Milton Caniff's mother was a packrat. She almost never threw away anything related to her beloved son, and later on his wife shared this proclivity. As a result, the founding collection of The Ohio State University Cartoon Research Library (designated as CGA on OSCAR, the University's online library catalog at http://www.lib.ohio-state.edu/) is unusually deep and rich. The astonishing range of materials provided a firm foundation for the library's development. Included were Caniff's original artwork from his Boy Scout days to Terry and the Pirates, Male Call, and Steve Canyon, plus his fan mail, research files, business records, and papers related to the founding of the National Cartoonists Society (Caniff was its second president) and of the Newspaper Features Council (which he also assisted in founding). Caniff, known as the "Rembrandt of the Comic Strip" because of his artistic excellence, is one of the most honored and respected cartoonists in history, with awards ranging from two Cartoonist of the Year "Reuben" awards from his peers in the National Cartoonists Society to an Exceptional Service Award from the United States Air Force.
The library opened in 1977 in two converted classrooms in the Journalism Building. In 1990, it moved to its current state-of-the-art facility with secure access and carefully controlled environmental conditions. It is located physically on the University's Columbus campus in the Wexner Center for the Arts complex, which was designed by deconstructivist architect Peter Eisenman. Administratively, it is one of five rare-books/special-collections libraries that are part of the University Libraries system. As a result, it is supported by superb general and fine-arts reference collections, extensive microform holdings, and large subject-area holdings in related fields such as journalism.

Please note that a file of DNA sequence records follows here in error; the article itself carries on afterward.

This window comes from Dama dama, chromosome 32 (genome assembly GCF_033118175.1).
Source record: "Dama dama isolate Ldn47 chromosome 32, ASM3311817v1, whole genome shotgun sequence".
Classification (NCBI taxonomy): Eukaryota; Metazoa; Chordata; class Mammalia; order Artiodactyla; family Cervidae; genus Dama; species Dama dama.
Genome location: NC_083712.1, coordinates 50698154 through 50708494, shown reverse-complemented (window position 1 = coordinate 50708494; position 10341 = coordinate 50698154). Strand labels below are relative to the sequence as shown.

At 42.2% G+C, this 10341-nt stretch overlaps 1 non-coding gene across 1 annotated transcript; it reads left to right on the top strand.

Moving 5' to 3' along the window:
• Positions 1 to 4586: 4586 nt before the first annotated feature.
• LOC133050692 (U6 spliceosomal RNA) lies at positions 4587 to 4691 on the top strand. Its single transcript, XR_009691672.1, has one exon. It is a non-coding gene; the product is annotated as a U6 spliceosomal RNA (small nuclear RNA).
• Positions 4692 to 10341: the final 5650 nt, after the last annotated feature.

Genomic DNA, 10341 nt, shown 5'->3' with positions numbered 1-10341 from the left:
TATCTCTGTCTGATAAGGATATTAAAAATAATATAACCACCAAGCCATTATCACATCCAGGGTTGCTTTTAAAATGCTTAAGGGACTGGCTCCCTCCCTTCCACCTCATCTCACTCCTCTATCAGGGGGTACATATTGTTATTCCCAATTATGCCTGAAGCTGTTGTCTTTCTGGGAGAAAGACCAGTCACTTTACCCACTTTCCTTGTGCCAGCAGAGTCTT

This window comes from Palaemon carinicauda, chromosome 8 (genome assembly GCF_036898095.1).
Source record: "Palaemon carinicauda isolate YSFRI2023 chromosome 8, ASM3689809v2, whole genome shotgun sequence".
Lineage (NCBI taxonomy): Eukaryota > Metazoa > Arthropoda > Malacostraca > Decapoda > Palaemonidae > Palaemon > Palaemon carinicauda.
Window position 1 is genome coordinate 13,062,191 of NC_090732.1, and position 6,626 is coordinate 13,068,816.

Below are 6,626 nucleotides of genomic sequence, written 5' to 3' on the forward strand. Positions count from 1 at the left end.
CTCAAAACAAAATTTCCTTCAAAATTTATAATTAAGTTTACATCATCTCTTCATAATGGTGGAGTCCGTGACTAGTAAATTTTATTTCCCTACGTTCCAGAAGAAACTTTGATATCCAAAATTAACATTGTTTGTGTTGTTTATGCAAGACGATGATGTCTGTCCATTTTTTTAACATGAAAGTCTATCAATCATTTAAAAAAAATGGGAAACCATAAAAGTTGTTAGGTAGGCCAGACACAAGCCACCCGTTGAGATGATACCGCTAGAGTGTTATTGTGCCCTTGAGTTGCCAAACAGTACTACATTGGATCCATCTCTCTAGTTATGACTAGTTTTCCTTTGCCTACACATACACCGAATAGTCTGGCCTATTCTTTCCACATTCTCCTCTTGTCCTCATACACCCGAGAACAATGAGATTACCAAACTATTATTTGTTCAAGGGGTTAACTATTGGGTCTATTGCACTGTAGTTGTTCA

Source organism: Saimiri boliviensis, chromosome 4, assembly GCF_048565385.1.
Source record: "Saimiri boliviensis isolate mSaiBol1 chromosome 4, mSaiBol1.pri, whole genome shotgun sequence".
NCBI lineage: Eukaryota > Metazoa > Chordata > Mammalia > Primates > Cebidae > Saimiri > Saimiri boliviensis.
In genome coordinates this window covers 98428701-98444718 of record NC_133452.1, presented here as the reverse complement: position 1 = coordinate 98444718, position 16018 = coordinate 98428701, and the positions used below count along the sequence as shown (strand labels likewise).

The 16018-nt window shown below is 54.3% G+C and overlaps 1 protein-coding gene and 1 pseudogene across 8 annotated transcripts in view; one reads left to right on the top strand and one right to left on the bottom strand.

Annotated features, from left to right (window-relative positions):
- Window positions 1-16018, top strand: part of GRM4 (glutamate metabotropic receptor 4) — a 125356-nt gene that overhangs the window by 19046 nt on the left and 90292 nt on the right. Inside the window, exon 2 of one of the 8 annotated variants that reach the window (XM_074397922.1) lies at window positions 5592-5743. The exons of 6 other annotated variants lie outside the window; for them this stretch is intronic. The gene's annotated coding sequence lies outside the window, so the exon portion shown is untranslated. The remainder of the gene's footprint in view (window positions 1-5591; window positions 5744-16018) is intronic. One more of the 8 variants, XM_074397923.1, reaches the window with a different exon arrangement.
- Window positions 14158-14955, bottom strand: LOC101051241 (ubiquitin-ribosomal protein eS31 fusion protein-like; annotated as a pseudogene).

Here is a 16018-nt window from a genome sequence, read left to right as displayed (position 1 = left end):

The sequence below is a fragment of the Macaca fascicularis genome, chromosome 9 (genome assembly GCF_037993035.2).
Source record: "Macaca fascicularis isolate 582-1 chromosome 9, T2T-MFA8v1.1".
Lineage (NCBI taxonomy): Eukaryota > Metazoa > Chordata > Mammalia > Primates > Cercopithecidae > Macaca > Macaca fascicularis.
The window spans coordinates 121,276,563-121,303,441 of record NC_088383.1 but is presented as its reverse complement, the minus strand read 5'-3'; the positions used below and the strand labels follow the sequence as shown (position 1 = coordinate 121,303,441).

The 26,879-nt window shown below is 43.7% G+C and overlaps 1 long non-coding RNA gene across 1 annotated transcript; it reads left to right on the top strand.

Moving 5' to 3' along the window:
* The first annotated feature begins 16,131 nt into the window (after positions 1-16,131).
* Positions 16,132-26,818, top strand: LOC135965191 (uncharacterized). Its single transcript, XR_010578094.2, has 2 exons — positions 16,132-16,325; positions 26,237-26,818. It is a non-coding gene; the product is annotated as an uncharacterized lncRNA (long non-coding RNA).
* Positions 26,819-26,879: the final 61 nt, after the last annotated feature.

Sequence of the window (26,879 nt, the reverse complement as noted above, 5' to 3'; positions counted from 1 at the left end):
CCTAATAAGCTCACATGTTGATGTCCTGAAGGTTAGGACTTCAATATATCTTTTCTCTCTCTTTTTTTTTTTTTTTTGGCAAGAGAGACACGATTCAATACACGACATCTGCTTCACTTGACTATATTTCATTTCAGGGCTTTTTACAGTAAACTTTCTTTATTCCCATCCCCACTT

THE LIBRARY'S MISSION
CGA's mission is to build a comprehensive research collection of materials that documents American printed-cartoon art (comic strips, editorial cartoons, comic books, graphic novels, sports cartoons, cartoon illustrations, and magazine cartoons) and to organize and provide access to these materials. Animated cartoons are collected only as they relate to the library's printed-cartoon holdings. Beyond this exception, CGA's definition of its collecting mission is broad; it includes all aspects of cartooning, from collections related to comics artists and writers to those related to syndication and publishing of cartoons and licensing of cartoon-related products.
International materials are acquired selectively with the assistance of language- and area-studies bibliographers at Ohio State University Libraries. For example, long runs of major international serials such as Punch, Fliegende Blatter, and L'Assiette au beurre are held. The largest foreign-language collection is of manga, Japanese comics that cover virtually any and all subjects from Buddhism to science fiction. A keyword search of OSCAR using the term "manga collection" results in more than 2,300 titles, some of which have a hundred or more volumes. Most of the manga-cataloging records include English-language plot summaries linked to the title.
Also collected selectively are engravings and other prints that might be described as precursors of what we know today as editorial cartoons and social commentary (or "gag") cartoons. Many examples of these works may be found in the Hale Scrapbook, which includes English work dating from the 1740s to the 1830s [see preceding page].
The library has an active exhibition program to highlight materials from its holdings. The American Comic Book (1985) is believed to be the first exhibit devoted exclusively to this genre, and Women Practitioners of the "Ungentlemanly Art" (1989) was the first exhibition featuring the work of several women editorial cartoonists. Catalogues from other previous exhibits such as Cartoons and Ethnicity (1992) and Peanuts (2000) may be ordered at http://www. …